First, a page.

Thursday 6 November 1662

At the office forenoon and afternoon till late at night, very busy answering my Lord Treasurer’s letter, and my mind troubled till we come to some end with Sir J. Minnes about our lodgings, and so home. And after some pleasant discourse and supper to bed, and in my dream much troubled by being with Will. Swan, a great fanatic, my old acquaintance, and, methought, taken and led up with him for a plotter, all our discourse being at present about the late plots.

11 Annotations

First Reading

Terry F  •  Link

"my Lord Treasurer’s letter"

L&M note on 11 December referreing to "our great letter, so long in doing, to my Lord Treasurer": "This was a statement of account, dated this day, relating to a parliamentary grant of 29 January 1662 for wages, paid and payable, for the period 19 March-10 September. The grant had amounted to £417,220 and the expenditure to £142,446....It had been in preparation since 6 November.…

Australian Susan  •  Link

Paranoia enters Sam's dreams. The knock on the door, the locking up in the Tower, no information, dis-information. Sam is uneasy - he knows that people have been locked up for no reason. Difficult times. But it gets much worse. [ post Diary]. Starnge he should have a dream now, when he does not seem to have anything in today's entry to prompt such nocturnal disturbances. I imagine Sam jerking awake, sitting up cluthing the sheets, sweating, his breathing short and then looking around at the quiet room, Beth soundly asleep and breathihg deeply beside him and just the usual noises of the house: someone coughing maybe, the rustle of mice behind the plaster, dog moving about downstairs. He settles back down and snuggles up to Beth. All is well.

Terry F  •  Link

"Will. Swan, a great fanatic, my old acquaintance"

Swan was a “fanatic” in that on 22 June, he had voiced a radically nonconformist view, claiming that "he and his company are the true spirit of the nation, and the greater part of the nation too, who will have liberty of conscience in spite of this ‘Act of Uniformity,’ or they will die; and if they may not preach abroad, they will preach in their own houses.” At the present time, men like him, e.g., Quakers, were being imprisoned as plotters.

CGS  •  Link

"Act of Uniformity:" Not only they did lose their income from the parishioners but were banned from associating or sleeping within 7 miles of the place that they be ejected from. Many of the latter historical worthies came from these dissenters, they could not rely on others for their lives so were forced to use the ingenuity of their brain, rather than follow the safe pathway.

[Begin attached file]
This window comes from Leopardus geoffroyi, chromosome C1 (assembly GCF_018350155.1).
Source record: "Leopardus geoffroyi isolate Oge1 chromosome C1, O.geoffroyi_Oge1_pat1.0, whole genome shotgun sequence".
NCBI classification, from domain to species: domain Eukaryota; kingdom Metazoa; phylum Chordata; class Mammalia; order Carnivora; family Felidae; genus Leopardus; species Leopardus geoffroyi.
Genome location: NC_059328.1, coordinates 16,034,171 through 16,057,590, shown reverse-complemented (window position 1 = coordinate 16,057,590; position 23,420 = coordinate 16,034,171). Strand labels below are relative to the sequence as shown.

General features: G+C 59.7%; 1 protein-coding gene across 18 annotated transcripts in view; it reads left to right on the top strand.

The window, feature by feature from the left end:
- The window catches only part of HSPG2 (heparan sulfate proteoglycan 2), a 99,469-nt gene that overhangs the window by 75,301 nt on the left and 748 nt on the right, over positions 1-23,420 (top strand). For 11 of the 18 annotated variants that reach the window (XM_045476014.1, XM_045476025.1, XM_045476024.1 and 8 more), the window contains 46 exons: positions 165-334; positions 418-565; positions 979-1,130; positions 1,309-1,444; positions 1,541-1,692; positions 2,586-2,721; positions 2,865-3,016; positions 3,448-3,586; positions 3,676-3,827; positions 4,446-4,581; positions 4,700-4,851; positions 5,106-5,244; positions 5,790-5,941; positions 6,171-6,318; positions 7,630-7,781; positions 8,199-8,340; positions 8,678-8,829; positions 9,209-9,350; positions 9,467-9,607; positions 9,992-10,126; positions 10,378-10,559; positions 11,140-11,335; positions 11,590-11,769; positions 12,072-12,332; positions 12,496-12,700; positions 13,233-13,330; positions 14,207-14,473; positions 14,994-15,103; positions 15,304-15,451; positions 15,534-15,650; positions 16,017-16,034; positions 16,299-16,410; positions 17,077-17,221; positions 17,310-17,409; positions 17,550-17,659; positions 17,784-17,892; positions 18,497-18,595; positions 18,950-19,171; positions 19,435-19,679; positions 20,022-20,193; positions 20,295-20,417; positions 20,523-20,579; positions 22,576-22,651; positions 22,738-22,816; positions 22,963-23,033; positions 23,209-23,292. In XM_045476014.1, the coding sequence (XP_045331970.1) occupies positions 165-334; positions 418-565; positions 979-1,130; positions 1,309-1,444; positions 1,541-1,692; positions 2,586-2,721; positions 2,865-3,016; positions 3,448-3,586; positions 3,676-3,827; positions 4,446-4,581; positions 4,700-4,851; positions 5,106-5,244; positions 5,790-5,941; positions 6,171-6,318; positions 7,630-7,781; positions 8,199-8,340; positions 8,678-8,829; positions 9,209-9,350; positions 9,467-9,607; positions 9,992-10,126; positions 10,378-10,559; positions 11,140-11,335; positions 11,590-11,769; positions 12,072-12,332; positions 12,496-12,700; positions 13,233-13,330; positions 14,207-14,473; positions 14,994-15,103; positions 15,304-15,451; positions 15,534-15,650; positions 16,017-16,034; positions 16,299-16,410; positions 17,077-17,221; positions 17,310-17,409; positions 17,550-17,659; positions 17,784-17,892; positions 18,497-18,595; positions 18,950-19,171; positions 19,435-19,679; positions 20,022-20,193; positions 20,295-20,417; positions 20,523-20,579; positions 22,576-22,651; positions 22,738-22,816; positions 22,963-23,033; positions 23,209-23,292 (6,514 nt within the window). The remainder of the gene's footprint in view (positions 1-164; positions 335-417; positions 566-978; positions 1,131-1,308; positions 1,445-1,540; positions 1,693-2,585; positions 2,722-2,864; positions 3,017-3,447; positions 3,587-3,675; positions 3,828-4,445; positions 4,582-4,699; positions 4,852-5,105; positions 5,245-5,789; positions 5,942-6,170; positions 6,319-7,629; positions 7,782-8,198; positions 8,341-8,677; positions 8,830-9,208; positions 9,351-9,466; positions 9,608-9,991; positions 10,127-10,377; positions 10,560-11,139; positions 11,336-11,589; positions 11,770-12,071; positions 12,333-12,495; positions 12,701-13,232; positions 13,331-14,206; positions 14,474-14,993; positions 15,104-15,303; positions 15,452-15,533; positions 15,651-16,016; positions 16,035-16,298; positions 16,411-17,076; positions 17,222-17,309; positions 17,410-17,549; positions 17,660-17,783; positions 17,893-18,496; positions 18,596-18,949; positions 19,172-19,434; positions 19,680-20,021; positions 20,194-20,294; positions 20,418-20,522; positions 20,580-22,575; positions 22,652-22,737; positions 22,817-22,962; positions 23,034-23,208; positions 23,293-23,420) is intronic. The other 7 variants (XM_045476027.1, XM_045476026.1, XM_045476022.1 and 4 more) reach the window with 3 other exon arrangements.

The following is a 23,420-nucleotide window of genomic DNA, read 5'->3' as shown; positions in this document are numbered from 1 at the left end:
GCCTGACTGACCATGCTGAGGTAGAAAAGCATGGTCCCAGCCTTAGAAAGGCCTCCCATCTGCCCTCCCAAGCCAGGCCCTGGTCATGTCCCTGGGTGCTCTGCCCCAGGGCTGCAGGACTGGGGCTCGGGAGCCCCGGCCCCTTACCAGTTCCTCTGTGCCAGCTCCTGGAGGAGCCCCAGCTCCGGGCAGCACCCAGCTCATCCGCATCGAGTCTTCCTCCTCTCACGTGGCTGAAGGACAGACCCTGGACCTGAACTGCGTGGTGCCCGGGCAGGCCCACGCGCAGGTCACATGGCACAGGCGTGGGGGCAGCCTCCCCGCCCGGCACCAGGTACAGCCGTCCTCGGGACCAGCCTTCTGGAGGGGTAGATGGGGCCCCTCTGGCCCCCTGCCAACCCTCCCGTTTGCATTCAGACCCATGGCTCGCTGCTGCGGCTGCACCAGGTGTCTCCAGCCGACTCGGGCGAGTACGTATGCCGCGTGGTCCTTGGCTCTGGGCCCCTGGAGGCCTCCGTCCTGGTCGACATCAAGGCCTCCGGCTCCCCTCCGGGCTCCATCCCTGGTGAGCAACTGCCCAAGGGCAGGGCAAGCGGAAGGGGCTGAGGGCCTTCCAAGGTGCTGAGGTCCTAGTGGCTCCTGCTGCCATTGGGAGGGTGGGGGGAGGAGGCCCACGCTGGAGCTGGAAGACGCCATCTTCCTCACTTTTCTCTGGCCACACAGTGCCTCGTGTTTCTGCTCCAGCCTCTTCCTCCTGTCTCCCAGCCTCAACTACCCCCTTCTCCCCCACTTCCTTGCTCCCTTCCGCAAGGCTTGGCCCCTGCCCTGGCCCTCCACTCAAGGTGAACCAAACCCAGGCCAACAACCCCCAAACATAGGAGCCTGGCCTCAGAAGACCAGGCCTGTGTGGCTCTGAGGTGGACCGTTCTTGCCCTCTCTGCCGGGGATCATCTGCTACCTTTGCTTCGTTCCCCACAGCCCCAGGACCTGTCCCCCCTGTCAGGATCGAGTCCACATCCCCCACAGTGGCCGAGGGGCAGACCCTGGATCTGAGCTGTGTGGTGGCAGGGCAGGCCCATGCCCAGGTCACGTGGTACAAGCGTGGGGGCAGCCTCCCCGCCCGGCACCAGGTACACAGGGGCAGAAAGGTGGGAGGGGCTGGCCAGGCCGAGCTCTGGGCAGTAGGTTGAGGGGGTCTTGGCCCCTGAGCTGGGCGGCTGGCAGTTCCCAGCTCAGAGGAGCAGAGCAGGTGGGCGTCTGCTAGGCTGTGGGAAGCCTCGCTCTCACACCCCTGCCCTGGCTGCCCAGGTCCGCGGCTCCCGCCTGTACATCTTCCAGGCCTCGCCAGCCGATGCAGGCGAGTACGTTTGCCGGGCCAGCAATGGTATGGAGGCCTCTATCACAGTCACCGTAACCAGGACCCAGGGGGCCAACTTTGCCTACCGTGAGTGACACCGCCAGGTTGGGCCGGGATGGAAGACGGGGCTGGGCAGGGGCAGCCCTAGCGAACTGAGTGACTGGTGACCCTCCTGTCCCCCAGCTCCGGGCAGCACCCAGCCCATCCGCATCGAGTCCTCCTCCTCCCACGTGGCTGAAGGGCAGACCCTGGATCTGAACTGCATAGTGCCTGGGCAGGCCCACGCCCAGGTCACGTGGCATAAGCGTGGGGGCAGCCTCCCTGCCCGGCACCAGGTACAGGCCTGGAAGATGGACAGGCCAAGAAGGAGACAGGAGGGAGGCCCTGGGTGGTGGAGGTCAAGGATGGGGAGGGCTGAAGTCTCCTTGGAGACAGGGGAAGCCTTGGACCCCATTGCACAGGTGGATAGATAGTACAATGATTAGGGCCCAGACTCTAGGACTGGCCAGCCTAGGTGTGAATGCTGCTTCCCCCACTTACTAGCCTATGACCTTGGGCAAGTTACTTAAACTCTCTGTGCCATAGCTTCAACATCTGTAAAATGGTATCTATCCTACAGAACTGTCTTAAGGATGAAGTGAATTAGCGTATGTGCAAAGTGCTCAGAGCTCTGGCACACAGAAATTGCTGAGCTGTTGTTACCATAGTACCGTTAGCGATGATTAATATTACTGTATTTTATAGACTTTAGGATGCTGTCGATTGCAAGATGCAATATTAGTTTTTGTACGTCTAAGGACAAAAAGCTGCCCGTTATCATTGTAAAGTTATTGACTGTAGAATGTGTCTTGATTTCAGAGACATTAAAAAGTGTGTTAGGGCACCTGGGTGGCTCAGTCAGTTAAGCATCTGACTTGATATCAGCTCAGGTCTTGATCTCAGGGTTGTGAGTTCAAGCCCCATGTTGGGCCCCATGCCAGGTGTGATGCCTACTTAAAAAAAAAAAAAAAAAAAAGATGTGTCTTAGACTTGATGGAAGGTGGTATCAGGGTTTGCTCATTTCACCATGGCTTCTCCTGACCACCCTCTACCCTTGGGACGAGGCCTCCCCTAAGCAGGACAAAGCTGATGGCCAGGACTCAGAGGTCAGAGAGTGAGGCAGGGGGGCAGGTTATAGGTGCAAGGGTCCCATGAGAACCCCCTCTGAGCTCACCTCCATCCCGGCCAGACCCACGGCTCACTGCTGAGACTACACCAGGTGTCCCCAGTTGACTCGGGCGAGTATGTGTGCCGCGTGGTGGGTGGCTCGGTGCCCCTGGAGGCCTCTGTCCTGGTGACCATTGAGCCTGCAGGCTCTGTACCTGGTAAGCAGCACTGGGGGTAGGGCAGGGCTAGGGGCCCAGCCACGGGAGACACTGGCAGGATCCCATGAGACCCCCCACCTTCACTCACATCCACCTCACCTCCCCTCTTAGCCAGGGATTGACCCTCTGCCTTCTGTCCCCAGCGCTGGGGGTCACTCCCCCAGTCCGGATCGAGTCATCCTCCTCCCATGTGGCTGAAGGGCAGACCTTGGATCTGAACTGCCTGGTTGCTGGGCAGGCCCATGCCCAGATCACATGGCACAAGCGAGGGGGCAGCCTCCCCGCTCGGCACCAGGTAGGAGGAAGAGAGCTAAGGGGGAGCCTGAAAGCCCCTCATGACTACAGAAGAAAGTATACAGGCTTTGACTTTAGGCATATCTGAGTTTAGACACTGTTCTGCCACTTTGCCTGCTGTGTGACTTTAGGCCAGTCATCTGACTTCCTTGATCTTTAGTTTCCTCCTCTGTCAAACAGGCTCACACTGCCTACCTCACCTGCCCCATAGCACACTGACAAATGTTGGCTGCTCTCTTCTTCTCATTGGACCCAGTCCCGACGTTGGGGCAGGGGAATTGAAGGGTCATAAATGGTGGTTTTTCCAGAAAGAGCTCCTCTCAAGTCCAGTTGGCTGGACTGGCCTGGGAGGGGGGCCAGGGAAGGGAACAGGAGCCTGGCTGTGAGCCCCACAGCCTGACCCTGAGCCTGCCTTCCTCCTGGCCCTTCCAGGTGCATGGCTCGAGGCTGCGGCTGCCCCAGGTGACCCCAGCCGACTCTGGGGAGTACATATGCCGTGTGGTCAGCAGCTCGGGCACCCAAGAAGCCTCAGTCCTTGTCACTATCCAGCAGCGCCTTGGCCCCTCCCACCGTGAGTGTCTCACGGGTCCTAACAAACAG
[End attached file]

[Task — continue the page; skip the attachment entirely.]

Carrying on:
CGS  •  Link

" ... Will. Swan, a great fanatic..." 'ind sight be great,now reading the Xrefs on Swan.'tis a great topic.
At this time inspite of the gross differences, many were able to keep a head on their shoulders.. Laws were put thru to prevent adverse words being printed but the under ground press staid alive.
[just read somewhere that a pamplet at this time frame, be written, never noted but turned up just a few years ago, found in an attic, about this dissention.]

Terry F  •  Link

On 22 June Swan also praised Sir Harry Vane

"He told me that certainly Sir H. Vane must be gone to Heaven, for he died as much a martyr and saint as ever man did; and that the King hath lost more by that man’s death, than he will get again a good while. At all which I know not what to think; but, I confess, I do think that the Bishops will never be able to carry it so high as they do."…

Recall that Pepys himself was deeply impressed by what he was told about the Vane's speech before he was executed.
It is not too far a stretch, methinks, to hear an echo of Will Swan's views a bit over a century later in the words of the American from Virginia, James Madison: "Congress shall make no law respecting an establishment of religion, or prohibiting the free exercise thereof; or abridging the freedom of speech, or of the press; or the right of the people peaceably to assemble, and to petition the government for a redress of grievances."

Robert Gertz  •  Link

Also there's that disturbing bit a few days ago about poor Spong with his unfortunate Fifth Monarchy connections naming him and Sandwich before the Council as well known to him. I'm not surprised that's been twisting in Sam's subconscious the last week.

"Citizen Pepys, aristocrat and oppressor of the People, the Republic sentences you..."

"Comrade Pepys, you confess to being a member of the Bulgarin-Rykov-Trotsky wrecking circle and plotting the death of our beloved Kirov?"

"Mr. Pepys, are you now or have you ever been...?"

Some things don't change, sadly...

Second Reading

Terry Foreman  •  Link

And Pepys has been spending of late an inordinate amount of time in the dark parts of the Tower along with the memories of those clapped up in dungeons for plots, both real and imagined: nightmare material indeed!

Sasha Clarkson  •  Link

BTW There was no "Bulgarin": it was Bukharin and Rykov, together with ex NKVD chief Yagoda, so-called "Trotskite-Rightist-Deviationists", tried and executed in 1938, together with perhaps hundreds of thousands of others.

Christopher  •  Link

I don't recall Sam ever documenting a dream until now. Am I mistaken?

Michaela  •  Link

11 months earlier Sam mentioned a disturbing dream about his wife falling off a horse and breaking her leg.

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